When I posted a picture of me in my US Army uniform and had my hijab on, people started sending death threats. They even started doxxing me and my former unit.
Every trans person I know has received some form of harassment. Unsolicited dick pics, transphobic comments. Etc.
At one point I was targeted in a tech forum that I had just joined. The bully determined that because the screen name I’d picked sounded “girly” I must be a girl and began taunting and harassing me. I stood up for myself and the bully continued. Even when you’re behind a computer screen that sort of thing is frightening and humiliating. Luckily for me, the rest of the forum opened a private multiperson chat and invited me but not the bully. We sat in there and talked until the bully went offline. I didn’t go back to that forum, sadly.
I’d rather not share specifics.
I went viral with a post and everyone was commenting on my body, looks, things they might do, it wasn’t bad.
I’m an older woman who’s been active in MMORPGs since the days of Ultima Online. I’m a raider, a tank, and a guild leader, which makes me a triple-threat primarily to twenty-something-year-old males. I’ve been sidelined and told to heal in favor of having a male player tank/co-tank a raid. I’ve been kicked out of guilds and blacklisted from raids for speaking up, because obviously a female player doesn’t know what she’s talking about. As much as I’d like to say it’s gotten better, GamerGate proves video gaming isn’t safe for women. If we’re not young, cute, single, flirty, and incompetent (presenting male players with the opportunity to “save” us), we’re targets.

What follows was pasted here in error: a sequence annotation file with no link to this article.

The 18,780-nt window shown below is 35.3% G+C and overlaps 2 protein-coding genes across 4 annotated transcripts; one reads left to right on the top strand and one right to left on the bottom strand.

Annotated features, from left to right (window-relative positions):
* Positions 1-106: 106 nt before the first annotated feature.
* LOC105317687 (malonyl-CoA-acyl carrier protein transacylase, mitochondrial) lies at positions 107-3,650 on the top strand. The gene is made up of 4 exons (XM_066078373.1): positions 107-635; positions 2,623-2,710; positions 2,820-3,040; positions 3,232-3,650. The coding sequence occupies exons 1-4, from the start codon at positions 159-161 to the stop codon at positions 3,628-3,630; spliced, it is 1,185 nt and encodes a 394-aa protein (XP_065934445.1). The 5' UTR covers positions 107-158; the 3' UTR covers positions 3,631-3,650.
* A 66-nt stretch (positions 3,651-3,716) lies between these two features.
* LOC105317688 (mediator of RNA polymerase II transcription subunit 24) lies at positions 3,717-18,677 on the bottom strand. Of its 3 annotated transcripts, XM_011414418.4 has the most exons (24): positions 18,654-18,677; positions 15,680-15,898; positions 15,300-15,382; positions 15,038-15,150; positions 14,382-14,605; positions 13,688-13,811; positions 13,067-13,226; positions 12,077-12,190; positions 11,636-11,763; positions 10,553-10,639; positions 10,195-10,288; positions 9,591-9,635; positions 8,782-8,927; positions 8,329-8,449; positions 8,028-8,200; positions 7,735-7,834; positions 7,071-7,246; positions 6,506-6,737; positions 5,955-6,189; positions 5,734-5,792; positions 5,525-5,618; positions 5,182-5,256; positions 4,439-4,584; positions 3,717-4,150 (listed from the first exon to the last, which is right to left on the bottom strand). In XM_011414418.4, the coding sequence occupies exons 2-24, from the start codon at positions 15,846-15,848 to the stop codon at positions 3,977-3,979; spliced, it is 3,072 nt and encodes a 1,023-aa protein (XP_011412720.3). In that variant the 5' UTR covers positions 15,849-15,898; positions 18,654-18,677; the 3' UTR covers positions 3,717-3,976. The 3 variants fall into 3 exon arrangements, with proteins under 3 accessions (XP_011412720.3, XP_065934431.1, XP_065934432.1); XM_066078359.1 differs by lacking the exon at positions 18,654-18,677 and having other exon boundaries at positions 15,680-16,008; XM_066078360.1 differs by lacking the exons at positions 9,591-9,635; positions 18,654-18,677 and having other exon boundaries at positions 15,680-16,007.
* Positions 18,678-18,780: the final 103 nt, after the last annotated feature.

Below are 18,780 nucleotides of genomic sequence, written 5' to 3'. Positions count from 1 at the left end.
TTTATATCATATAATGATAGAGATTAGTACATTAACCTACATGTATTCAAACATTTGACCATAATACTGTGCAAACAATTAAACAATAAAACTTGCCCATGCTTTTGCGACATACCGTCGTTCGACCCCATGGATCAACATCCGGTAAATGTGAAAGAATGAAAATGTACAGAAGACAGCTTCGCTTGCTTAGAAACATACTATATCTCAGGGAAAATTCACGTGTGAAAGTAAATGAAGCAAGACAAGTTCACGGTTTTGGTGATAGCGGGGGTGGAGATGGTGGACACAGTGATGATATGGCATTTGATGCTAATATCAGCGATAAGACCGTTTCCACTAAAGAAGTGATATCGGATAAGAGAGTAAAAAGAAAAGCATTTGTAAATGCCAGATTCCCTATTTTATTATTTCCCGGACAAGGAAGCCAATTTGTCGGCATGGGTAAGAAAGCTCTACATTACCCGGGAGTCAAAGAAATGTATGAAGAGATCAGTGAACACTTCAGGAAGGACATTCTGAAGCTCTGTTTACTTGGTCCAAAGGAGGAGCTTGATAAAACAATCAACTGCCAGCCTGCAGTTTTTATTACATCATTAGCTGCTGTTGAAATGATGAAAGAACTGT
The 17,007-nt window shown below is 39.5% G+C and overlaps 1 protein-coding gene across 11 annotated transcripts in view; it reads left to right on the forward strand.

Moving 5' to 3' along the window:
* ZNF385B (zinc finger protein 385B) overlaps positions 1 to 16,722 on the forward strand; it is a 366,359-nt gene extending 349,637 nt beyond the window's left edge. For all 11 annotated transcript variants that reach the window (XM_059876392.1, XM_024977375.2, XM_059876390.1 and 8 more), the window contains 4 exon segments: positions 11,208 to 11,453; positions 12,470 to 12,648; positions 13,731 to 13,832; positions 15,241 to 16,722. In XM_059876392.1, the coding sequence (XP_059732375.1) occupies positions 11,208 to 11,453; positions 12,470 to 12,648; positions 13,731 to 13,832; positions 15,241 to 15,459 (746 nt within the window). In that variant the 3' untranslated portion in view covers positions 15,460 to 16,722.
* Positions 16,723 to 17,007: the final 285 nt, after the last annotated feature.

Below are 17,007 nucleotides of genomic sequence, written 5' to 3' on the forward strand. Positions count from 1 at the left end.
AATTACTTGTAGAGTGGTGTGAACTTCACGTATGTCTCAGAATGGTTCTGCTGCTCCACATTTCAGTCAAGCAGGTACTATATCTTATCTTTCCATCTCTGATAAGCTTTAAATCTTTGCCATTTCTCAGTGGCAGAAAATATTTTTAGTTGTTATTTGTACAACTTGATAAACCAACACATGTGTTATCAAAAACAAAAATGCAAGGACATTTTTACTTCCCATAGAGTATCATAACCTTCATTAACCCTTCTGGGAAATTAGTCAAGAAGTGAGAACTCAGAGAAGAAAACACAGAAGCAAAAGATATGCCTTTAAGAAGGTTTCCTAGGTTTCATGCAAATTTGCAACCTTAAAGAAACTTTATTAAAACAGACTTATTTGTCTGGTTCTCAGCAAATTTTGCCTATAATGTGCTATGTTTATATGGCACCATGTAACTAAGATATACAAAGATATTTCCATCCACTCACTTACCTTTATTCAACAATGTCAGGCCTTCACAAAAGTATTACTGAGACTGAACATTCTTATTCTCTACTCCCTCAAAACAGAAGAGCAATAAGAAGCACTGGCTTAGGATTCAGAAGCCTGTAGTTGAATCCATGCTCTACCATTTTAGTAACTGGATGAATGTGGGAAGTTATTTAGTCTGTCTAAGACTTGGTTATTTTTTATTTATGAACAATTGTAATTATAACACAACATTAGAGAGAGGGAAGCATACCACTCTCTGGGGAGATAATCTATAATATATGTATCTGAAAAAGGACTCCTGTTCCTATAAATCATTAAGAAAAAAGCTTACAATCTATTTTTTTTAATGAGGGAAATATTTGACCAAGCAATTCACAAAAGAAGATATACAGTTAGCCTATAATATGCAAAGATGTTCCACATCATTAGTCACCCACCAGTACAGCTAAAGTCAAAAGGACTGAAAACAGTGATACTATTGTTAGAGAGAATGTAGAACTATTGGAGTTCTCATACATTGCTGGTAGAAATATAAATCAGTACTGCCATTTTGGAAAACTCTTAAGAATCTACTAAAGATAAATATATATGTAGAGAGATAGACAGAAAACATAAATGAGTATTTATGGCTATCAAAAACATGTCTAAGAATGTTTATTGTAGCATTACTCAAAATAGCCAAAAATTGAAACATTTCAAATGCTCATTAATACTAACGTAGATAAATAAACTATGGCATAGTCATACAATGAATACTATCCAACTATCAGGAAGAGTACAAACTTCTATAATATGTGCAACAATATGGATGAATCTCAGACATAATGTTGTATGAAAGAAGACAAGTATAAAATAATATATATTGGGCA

Already wrote about it directly it was in online lupus groups at a lupus foundation and also on Facebook picked on, taunted, misquoted, falsely accused, maligned, stalked, etc.
Death threats, swatting.
Child supposed best friend was spreading sexual claims about them.
Death threats over fanfiction.
Was constantly harassed by an ex and her friends both in private chats and more public boards for a while.
10 Do you have an example of cyberbullying you have participated in? N/A
I don’t *think* so. I really hope not. I express myself online and I know that interpreting what people say can be difficult but I hope that what I say and do never comes across in a bullying manner.
Not that I’m aware of.
Never did
Was never a cyberbully

Editor’s Note: The opinions expressed in this guest author article are solely those of the contributor, and do not necessarily reflect those of Tripwire, Inc.